LOCAL OBJECTION: Controversy over garden centre plans
The entrance to Whitakers garden centre in Prescot, Image: Google Maps
Plans to move a popular garden centre to land with old coal mines beneath it looks set for approval despite objections from some local residents.
The Whitakers garden centre in Prescot is relocating from its current home at Liverpool Road because of a planned residential development on the site.
The owners of the garden centre, Beesley and Fildes, submitted a planning application earlier this year for a new site, at Manchester Road, after “exhausting” other potential options in and around Prescot town centre.
The proposed site is currently unused land which has been concreted over, but was once home to several mines dating back to the 19th century, with at least three mineshafts detected underneath the surface that had been partially excavated and filled in back in 2002.
The plans include a 2,400 square metre garden centre with plant sale area and cafe with space for up to 105 cars.
The Coal Mining Authority initially objected to the plans because of the existence of coal mining features and hazards on the site.
But after an “intrusive” survey was carried out to determine the risk, have removed their objection as long as conditions around remediation, design and layout are met.
Ahead of a meeting of the council’s planning committee due to take place next Thursday, November 11, several local residents have also voiced concerns around the plans.
Several of the objections were centred on anger at the garden centre moving from its current location on Liverpool Road, although planning officers said this was a “business decision” for the operator and did not fall under the scope of planning.
Another objection referred to the potential impact of the development on already “cramped” parking facilities in the area.
Concerns were also raised about increased traffic the centre could bring, alongside what several objectors said they feared would be an increased risk to children leaving the nearby attraction Space World.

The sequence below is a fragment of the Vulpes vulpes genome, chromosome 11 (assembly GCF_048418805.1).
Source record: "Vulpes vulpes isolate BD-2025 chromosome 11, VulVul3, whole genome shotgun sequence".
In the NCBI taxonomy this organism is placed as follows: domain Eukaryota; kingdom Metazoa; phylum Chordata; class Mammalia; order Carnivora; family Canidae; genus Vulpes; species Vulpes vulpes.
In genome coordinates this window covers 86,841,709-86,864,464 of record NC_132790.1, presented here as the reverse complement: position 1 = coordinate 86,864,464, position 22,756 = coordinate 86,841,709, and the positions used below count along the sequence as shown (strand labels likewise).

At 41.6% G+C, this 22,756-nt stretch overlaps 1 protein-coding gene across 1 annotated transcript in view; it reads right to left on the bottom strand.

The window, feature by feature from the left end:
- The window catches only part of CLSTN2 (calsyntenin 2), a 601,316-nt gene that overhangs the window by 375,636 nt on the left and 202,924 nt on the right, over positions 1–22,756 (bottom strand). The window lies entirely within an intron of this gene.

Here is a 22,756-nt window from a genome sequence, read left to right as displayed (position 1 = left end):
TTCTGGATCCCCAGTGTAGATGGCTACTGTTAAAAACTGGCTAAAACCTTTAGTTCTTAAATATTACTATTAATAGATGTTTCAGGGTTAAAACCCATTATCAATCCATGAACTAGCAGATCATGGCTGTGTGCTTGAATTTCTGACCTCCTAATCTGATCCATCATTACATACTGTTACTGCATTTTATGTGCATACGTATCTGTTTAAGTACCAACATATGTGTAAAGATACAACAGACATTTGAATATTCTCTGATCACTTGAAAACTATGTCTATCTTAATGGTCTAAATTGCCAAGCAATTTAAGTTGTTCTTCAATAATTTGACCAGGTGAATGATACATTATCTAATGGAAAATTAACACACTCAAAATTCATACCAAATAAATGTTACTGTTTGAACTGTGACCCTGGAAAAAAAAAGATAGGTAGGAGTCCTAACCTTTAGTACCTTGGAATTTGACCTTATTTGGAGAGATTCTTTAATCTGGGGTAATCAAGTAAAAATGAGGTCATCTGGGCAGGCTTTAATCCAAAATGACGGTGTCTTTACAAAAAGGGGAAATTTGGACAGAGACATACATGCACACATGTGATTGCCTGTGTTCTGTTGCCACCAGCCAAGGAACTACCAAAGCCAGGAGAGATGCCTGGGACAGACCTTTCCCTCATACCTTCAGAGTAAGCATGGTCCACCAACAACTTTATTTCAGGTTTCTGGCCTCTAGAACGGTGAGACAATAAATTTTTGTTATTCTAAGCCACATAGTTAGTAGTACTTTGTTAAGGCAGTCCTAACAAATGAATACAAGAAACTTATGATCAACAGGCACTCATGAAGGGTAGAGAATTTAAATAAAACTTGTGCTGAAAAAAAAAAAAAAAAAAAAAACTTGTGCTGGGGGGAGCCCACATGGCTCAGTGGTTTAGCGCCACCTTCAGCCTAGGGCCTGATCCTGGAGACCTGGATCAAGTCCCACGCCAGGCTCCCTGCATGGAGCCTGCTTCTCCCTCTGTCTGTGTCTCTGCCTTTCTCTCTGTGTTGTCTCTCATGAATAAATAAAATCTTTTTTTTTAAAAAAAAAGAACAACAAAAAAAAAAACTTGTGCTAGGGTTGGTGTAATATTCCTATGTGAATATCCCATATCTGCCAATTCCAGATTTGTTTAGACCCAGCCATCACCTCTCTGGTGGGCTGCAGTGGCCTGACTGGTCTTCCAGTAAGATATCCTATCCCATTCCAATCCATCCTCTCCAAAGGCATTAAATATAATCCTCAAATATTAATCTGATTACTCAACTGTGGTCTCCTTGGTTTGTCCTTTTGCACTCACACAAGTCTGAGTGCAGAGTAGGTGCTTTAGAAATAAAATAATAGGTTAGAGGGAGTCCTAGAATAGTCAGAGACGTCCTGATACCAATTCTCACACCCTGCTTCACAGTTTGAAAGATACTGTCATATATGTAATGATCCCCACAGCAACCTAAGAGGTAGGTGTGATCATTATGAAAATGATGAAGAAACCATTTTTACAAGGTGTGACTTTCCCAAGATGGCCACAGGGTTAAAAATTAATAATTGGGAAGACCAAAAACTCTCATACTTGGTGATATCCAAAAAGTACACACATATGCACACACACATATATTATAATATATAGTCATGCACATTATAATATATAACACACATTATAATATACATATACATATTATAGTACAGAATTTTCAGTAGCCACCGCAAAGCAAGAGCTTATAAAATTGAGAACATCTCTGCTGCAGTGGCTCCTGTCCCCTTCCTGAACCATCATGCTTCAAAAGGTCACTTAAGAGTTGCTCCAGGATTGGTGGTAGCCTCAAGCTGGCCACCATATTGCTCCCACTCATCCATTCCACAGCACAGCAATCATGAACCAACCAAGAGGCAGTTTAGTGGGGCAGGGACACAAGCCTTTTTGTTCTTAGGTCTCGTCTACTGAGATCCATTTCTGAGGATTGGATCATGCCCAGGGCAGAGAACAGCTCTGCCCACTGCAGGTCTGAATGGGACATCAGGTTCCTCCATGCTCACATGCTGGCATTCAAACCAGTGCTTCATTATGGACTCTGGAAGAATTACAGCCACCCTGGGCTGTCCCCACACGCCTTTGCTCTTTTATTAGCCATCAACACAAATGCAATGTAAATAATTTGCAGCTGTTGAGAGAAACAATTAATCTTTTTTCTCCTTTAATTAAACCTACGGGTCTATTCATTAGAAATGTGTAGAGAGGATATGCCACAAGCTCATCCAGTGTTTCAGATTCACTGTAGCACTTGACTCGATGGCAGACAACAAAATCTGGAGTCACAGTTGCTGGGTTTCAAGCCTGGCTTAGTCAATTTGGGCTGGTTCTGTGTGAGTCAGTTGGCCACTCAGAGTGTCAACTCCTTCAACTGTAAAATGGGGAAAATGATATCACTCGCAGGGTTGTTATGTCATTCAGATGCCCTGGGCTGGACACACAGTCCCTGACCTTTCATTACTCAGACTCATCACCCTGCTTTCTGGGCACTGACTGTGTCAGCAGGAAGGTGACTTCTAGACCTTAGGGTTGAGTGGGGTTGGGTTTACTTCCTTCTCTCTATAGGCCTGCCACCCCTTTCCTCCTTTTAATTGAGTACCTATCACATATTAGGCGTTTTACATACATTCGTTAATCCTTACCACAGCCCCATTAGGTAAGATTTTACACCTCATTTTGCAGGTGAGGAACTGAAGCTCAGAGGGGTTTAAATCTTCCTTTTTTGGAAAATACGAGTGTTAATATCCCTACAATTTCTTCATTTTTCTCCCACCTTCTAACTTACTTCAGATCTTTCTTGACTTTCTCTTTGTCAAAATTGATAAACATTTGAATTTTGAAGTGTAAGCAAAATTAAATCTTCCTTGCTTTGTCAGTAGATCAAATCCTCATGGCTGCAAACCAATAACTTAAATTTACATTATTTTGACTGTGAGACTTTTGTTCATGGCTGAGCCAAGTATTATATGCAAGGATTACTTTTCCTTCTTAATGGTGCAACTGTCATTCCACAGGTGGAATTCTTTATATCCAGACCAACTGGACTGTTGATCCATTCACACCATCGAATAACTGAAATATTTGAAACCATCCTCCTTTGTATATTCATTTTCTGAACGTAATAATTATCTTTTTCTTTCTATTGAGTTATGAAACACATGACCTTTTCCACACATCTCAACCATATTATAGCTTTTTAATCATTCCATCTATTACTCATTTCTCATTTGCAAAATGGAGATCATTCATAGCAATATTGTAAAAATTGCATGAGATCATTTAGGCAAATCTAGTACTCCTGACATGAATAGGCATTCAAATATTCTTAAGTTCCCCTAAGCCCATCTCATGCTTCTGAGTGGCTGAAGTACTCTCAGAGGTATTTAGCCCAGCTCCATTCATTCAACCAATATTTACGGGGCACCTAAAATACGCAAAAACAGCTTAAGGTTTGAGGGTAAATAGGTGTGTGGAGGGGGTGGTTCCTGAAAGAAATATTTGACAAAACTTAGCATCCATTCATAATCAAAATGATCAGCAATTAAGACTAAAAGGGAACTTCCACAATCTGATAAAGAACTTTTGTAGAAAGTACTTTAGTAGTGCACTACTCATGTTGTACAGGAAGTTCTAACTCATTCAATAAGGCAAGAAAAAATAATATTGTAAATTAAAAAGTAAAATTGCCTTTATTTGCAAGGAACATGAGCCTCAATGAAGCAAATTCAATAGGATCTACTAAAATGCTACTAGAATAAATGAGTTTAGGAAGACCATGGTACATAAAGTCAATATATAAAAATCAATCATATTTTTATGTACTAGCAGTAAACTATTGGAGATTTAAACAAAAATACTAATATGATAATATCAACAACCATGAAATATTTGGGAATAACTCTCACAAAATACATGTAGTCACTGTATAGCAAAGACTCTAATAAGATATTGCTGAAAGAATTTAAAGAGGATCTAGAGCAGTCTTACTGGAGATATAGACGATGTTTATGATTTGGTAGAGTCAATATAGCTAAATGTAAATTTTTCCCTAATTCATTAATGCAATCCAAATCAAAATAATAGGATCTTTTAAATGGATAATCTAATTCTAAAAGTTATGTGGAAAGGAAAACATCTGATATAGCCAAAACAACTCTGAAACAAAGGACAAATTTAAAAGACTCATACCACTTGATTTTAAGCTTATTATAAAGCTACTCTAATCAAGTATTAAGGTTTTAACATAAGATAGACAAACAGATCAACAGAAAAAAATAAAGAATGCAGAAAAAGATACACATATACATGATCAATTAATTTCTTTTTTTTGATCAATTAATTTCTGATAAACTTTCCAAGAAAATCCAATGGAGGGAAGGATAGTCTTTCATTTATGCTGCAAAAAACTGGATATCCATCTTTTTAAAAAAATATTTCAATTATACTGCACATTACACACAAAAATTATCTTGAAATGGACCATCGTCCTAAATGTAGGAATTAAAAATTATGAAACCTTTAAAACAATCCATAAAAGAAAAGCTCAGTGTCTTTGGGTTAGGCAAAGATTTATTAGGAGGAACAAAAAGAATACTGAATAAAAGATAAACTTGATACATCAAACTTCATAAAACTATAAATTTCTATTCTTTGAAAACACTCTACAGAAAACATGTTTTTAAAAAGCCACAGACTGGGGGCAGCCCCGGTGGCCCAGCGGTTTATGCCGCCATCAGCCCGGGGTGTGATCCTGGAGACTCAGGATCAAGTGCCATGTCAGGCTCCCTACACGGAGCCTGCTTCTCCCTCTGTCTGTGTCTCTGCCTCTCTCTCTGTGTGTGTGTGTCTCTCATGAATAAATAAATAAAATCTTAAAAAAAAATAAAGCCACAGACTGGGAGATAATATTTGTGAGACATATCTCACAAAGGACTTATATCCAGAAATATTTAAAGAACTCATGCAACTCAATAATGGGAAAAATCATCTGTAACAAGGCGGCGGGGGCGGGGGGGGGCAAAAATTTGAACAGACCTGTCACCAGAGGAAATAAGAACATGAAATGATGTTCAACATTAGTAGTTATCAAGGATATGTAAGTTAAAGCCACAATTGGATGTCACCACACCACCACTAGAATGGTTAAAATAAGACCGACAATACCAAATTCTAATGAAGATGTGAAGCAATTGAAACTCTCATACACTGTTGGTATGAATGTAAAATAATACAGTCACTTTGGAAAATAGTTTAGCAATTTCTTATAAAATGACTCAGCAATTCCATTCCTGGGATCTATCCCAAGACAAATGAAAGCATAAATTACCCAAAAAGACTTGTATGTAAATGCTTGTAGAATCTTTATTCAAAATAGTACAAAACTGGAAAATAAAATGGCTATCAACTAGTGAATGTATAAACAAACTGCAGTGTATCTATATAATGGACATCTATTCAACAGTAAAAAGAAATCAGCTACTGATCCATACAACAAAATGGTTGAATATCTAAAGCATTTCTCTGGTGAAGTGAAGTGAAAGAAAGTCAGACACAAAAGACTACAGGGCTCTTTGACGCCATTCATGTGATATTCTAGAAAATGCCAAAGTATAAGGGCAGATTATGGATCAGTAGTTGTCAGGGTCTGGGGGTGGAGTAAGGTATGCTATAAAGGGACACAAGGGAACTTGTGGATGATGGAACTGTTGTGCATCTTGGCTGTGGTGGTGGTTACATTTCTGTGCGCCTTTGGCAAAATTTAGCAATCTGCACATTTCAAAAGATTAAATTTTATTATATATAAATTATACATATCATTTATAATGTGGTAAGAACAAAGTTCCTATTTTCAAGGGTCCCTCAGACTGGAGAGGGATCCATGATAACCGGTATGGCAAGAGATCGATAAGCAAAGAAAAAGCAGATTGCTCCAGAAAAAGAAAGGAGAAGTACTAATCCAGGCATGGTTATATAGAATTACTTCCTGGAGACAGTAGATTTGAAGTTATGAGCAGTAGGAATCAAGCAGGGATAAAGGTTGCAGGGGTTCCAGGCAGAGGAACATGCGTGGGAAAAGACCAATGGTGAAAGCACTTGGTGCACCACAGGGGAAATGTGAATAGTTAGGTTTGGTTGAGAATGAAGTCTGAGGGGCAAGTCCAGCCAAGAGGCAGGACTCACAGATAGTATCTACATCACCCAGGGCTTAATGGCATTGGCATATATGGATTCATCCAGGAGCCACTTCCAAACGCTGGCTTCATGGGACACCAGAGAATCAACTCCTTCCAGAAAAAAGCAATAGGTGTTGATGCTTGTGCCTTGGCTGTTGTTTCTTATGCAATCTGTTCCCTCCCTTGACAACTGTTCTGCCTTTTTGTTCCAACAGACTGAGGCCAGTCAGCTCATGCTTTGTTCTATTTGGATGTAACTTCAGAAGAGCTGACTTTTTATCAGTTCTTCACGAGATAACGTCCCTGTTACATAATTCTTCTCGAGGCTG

Others objected to the design of the garden centre, with one person describing it as “not visually attractive”.
Concerns were also raised about the impact on the local economy, with some fearing the relocation of the garden centre to a smaller site could impact on jobs, and could also impact on businesses nearby offering similar products – although planning documents state that existing employees are intended to be moved across to the new site.
While planning officers acknowledge the development fell outside of the area’s Local Plan as the relocation involved moving a retail facility outside of the town boundaries, it would bring an otherwise vacant site back into use – the only suitable site the garden centre has found.
The report adds: “To allow the proposal would allow a well-established business to remain in the local area, and retention of the employment it provides.”
In relation to concerns around additional traffic and car parking pressure, the report states that plans to segregate delivery vehicle access and close off the entrance to Manchester Road will mitigate some of the potential issues, with the Highways Team recommending a number of conditions to be placed on the planning permission which would ensure the “development would not result in any significant adverse impacts on highway or pedestrian safety.”
In total over 30 separate conditions were recommended to be included with any planning permission to be granted, with councillors now due to meet next Thursday to discuss whether to approve the proposals.
Words: Lisa Rand, Local Democracy Reporter
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